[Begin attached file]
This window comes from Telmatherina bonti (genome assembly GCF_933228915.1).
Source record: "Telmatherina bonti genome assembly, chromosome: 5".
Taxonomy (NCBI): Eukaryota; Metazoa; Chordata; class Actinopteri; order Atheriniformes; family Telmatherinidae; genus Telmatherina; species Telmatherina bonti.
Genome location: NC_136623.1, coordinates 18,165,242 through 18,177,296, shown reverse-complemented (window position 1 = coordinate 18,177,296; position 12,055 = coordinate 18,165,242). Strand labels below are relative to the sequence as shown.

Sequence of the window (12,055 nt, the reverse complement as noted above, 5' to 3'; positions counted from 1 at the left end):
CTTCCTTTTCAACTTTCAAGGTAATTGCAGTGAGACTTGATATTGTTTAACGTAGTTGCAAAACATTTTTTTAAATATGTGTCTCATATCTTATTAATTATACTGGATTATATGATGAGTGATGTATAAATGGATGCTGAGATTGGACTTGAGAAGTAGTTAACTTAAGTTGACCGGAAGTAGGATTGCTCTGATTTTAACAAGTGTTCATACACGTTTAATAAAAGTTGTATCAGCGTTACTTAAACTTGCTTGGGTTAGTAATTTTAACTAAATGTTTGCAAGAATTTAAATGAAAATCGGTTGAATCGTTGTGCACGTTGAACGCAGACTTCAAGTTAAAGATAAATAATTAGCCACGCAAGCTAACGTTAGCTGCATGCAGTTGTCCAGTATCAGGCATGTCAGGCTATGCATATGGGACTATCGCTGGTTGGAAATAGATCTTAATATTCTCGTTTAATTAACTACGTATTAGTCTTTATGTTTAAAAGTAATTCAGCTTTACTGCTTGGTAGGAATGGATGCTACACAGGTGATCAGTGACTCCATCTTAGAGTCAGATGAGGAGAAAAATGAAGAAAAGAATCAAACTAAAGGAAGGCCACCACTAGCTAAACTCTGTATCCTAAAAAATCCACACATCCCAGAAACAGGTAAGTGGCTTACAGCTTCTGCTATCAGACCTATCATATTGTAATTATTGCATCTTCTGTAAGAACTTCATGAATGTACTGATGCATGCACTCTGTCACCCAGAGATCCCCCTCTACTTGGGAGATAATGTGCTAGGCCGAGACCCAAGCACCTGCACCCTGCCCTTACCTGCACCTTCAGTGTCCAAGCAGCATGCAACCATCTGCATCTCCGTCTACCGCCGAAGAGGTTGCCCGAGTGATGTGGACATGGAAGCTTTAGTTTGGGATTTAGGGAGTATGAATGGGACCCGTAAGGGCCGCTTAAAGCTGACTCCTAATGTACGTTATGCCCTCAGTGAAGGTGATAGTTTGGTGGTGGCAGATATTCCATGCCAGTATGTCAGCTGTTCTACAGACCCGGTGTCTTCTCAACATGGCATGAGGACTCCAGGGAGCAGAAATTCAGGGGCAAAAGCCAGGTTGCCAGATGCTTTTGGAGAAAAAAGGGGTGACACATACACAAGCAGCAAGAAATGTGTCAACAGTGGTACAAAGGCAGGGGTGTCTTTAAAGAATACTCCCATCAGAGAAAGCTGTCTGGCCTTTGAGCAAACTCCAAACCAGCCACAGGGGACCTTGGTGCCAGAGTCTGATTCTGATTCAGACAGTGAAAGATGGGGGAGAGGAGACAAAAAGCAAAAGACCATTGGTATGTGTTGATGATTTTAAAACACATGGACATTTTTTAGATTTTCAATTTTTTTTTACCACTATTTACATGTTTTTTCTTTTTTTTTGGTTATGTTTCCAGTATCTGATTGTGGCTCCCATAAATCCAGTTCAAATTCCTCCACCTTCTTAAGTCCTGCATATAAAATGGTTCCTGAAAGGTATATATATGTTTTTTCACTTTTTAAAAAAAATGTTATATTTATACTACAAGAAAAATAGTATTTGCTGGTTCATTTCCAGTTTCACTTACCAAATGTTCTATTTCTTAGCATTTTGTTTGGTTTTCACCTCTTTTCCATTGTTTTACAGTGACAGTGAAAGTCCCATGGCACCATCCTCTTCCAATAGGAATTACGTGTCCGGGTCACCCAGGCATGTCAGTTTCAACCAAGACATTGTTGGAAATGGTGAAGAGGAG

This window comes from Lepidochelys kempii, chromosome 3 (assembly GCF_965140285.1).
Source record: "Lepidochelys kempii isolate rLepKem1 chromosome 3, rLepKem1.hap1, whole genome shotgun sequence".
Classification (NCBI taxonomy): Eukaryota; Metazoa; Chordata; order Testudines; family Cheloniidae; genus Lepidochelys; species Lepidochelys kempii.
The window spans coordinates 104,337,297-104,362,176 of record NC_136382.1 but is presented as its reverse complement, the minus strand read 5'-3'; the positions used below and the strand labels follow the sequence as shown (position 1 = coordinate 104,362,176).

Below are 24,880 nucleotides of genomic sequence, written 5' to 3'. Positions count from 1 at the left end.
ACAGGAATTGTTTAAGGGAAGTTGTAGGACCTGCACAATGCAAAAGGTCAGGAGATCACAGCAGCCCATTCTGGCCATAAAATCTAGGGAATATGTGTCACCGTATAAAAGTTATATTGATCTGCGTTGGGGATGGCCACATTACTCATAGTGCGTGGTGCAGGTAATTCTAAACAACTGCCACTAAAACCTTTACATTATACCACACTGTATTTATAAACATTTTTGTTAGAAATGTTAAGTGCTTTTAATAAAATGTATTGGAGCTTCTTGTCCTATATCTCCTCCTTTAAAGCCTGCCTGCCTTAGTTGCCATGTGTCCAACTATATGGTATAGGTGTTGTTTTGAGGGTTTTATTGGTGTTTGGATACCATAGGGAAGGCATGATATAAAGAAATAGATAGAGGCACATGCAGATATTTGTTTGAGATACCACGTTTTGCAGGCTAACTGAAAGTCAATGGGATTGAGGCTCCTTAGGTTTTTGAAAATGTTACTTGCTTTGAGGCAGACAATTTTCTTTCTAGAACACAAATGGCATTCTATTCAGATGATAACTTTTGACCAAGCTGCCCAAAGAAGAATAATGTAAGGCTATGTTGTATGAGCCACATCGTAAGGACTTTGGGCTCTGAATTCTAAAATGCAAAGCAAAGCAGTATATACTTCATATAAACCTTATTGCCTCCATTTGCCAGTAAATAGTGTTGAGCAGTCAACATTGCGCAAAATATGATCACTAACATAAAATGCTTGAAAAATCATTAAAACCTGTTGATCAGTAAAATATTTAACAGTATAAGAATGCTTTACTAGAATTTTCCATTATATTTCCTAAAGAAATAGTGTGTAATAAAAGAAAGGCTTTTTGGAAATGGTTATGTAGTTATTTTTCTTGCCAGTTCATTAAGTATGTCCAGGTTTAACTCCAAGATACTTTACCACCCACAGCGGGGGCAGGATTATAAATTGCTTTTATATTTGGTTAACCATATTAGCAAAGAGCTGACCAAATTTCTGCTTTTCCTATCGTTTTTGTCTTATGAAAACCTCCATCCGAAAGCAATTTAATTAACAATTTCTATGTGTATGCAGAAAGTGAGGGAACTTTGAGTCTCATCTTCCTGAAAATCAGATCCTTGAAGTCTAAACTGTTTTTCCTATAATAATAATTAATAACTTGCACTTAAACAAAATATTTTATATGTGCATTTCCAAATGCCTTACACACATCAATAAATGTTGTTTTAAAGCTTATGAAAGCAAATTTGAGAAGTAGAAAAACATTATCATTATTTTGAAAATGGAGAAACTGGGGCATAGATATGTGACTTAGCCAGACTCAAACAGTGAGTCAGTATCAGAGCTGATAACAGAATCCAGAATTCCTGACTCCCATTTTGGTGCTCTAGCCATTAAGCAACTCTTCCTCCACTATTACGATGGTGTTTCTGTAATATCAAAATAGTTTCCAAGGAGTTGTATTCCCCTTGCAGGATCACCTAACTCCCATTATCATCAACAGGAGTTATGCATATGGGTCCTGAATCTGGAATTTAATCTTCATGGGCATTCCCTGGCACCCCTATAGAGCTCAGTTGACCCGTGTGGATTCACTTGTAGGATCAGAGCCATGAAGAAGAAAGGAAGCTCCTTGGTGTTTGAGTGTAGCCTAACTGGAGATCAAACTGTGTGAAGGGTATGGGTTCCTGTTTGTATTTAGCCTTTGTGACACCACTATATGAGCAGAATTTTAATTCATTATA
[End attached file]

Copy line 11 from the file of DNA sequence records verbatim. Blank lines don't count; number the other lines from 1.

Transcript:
Below are 24,880 nucleotides of genomic sequence, written 5' to 3'. Positions count from 1 at the left end.